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Pacific Storm and Surf Forecast
Updated: Thursday, May 24, 2018 4:04 PM
Buoys: Northern CA - Southern CA - Hawaii - Gulf of Alaska - Pacific Northwest
Buoy Forecast:
Northern CA - Southern CA - Hawaii - Gulf of Alaska - Pacific Northwest
Pacific Links:  Atmospheric Models - Buoy Data - Current Weather - Wave Models
Forecast Archives: Enter Here
A chronology of recent Mavericks Underground forecasts. Once you enter, just click on the HTML file forecast you want to review (e.g. 073199.html equals July 31, 1999). To view the maps that correspond to that forecast date, select the html file labeled 073199 maps.html
4.2 - California & 2.0 - Hawaii
Using the 'Summer' Scale
(See Swell Category Table link at bottom of page)

Probability for presence of largest swells in near-shore waters of NCal, SCal or Hawaii.    

Issued for Week of Monday 5/21 thru Sun 5/27

Swell Potential Rating Categories
5 = Good probability for 3 or more days of Significant swell
4 = Good probability for 1-2 days of Significant swell
3 = Good probability for 3 or more days of Intermediate/Advanced swell
2 = Good probability for  1-2 days of
Intermediate/Advanced swell
1 = Good probability for 3 or more days of Impulse or Windswell
0 = Low probability for 1-2 days of Impulse or Windswell   

Swell #1S Fading in CA
Tasman Sea Storm Building

BUOY ROUNDUP

On Thursday, May 24, 2018 :

  • Buoy 106 (Waimea - winter)/Buoy 233 (Pearl Harbor - summer): Testing with new buoy 233. Seas were 3.1 ft @ 6.2 secs with swell 1.1 ft @ 17.8 secs from 173 degrees.
  • Buoy 46025 (Catalina RDG): Seas were 3.2 ft @ 15.9 secs with swell 2.3 ft @ 15.3 secs from 197 degrees. Wind at the buoy was west at 8-10 kts. Water temperature NA. At Ventura (Buoy 111) swell was 1.5 ft @ 15.8 secs from 187 degrees. At Santa Monica (028) swell was 2.6 ft @ 15.5 secs from 201 degrees. At Camp Pendleton (043) swell was 3.2 ft @ 15.3 secs from 213 degrees. Southward at Pt Loma (191) swell was 3.5 ft @ 15.1 secs from 184 degrees.
  • Buoy 46012 (Half Moon Bay)/029 (Pt Reyes): Seas were 5.7 ft @ 15.9 secs with northwest windswell 3.8 ft @ 13.9 secs from 260 degrees and southern hemi swell 3.7 ft @ 15.8 secs from 191 degrees. Wind at the buoy was southeast at 2-4 kts. Water temp 54.5 degs.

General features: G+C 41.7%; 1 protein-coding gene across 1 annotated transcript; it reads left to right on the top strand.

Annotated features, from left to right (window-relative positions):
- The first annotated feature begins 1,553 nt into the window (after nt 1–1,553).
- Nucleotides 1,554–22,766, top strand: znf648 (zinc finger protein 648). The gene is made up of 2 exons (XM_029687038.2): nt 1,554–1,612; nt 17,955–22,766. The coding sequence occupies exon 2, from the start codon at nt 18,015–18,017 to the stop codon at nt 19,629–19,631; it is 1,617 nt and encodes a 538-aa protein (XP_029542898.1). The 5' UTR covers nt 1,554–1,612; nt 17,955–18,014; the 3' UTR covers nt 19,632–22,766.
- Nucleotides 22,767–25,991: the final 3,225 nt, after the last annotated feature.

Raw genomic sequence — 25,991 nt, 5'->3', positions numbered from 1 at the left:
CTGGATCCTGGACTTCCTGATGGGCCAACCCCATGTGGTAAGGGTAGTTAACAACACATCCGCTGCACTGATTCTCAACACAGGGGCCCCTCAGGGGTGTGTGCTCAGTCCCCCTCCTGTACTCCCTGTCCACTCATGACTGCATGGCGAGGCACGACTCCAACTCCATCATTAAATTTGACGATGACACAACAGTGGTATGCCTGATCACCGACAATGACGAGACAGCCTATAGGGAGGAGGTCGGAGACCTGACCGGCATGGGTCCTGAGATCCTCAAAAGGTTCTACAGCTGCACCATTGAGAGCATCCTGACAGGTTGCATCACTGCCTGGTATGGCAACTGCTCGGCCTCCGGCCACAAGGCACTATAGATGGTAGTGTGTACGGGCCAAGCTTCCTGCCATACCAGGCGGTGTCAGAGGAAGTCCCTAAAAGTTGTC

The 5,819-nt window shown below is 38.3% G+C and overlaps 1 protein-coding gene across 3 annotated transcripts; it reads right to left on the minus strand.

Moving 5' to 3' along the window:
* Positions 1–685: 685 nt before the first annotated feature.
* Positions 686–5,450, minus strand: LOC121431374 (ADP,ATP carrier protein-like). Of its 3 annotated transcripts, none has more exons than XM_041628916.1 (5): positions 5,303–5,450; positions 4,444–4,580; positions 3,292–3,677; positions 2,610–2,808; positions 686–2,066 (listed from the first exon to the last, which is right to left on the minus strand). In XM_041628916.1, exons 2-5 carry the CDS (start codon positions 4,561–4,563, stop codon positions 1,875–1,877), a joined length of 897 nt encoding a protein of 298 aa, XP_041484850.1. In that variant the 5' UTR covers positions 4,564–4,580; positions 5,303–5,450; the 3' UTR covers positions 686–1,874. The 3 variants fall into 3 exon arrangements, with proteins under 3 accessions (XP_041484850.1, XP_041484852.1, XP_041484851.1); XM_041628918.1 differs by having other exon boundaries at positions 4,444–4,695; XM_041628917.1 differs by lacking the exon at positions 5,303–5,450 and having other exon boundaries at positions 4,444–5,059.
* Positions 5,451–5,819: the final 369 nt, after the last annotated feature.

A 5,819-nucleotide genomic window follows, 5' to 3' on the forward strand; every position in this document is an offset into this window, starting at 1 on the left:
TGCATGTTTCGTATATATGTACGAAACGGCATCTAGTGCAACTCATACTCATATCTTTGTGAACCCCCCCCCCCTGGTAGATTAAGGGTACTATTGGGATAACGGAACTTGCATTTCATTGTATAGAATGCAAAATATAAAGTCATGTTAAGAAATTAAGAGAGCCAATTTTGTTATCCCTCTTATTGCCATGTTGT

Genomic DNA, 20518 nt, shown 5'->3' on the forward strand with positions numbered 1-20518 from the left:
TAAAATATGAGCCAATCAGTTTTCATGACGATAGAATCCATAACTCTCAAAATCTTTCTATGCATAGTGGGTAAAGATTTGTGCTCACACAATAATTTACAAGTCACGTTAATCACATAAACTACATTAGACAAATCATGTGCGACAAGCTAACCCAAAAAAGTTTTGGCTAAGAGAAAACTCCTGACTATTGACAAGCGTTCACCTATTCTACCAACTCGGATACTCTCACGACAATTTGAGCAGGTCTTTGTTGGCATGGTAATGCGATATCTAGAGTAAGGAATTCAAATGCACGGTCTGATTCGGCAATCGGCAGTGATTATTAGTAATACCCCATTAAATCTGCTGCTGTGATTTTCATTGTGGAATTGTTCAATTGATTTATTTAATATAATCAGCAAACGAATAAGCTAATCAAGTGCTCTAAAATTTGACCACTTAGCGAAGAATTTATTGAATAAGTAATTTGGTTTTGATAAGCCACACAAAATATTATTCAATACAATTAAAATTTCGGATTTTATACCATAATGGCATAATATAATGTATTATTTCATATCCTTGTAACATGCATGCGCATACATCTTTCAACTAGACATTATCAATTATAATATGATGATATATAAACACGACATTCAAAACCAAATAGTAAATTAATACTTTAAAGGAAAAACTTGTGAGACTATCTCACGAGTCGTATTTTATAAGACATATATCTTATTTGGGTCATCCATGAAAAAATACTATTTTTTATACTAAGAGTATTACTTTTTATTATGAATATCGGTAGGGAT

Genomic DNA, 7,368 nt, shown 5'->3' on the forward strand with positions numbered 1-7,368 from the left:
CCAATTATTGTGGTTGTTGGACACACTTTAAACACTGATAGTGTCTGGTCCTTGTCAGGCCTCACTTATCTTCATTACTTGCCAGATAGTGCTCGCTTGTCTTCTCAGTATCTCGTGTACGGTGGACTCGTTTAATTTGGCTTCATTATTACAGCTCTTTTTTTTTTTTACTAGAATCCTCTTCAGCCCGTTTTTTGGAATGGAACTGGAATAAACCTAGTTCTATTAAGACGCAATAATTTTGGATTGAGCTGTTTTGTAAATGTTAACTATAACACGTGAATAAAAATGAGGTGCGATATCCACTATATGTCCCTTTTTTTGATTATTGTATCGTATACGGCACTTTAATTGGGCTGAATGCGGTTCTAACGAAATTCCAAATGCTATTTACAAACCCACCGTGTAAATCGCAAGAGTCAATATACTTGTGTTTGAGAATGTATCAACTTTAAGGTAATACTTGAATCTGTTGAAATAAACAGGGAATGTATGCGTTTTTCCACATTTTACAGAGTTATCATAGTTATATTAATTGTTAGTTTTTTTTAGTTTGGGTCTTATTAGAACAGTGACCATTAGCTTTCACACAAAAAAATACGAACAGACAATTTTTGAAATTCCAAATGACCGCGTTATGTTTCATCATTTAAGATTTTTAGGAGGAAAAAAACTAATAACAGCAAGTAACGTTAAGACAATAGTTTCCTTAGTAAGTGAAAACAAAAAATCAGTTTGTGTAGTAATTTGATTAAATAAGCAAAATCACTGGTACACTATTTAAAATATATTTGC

See Hi-Res Buoy Dashboards (bottom of the page)

Swell Classification Guidelines

Significant: Winter - Swell 8 ft @ 14 secs or greater (11+ ft faces) for 8+ hours (greater than double overhead).
Summer
- Head high or better.
Advanced: Winter - Swell and period combination capable of generating faces 1.5 times overhead to double overhead (7-10 ft)
Summer - Chest to head high.
Intermediate/Utility Class: Winter - Swell and period combination generating faces at head high to 1.5 times overhead (4-7 ft).
Summer
- Waist to chest high.
Impulse/Windswell: Winter - Swell and period combination generating faces up to head high (1-4 ft) or anything with a period less than 11 secs.
Summer
- up to waist high swell. Also called 'Background' swell.

Surf Heights for Hawaii should be consider 'Hawaiian Scale' if period exceeds 14 secs.

PACIFIC OVERVIEW
Current Conditions
On Thursday (5/24) in North and Central CA Gulf windswell was producing surf at head high and heavily textured with overcast and high fog. Protected breaks were shoulder high and soft but clean. At Santa Cruz Swell #1S was producing waves at shoulder to head high and clean and lined up but a bit on the slow side. In Southern California up north surf was waist high on the sets and clean and lined up but very slow. In North Orange Co southern hemi Swell #1S was still hitting producing waves at head high to 1 ft overhead and lined up and organized, but heavily textured from south wind. South Orange Country's best breaks had surf in the 1-2 ft overhead and clean but a bit warbled and particularly well organized. In North San Diego surf was head high to 1 ft overhead and lined up and closed out and heavily textured from south wind. Hawaii's North Shore was waist high and clean but with north warble running through it. The South Shore was small at waist high and clean but lined up. The East Shore was getting east windswell at waist high and chopped from east-northeast trades.

See QuikCASTs for the 5 day surf overview or read below for the detailed view.

Meteorological Overview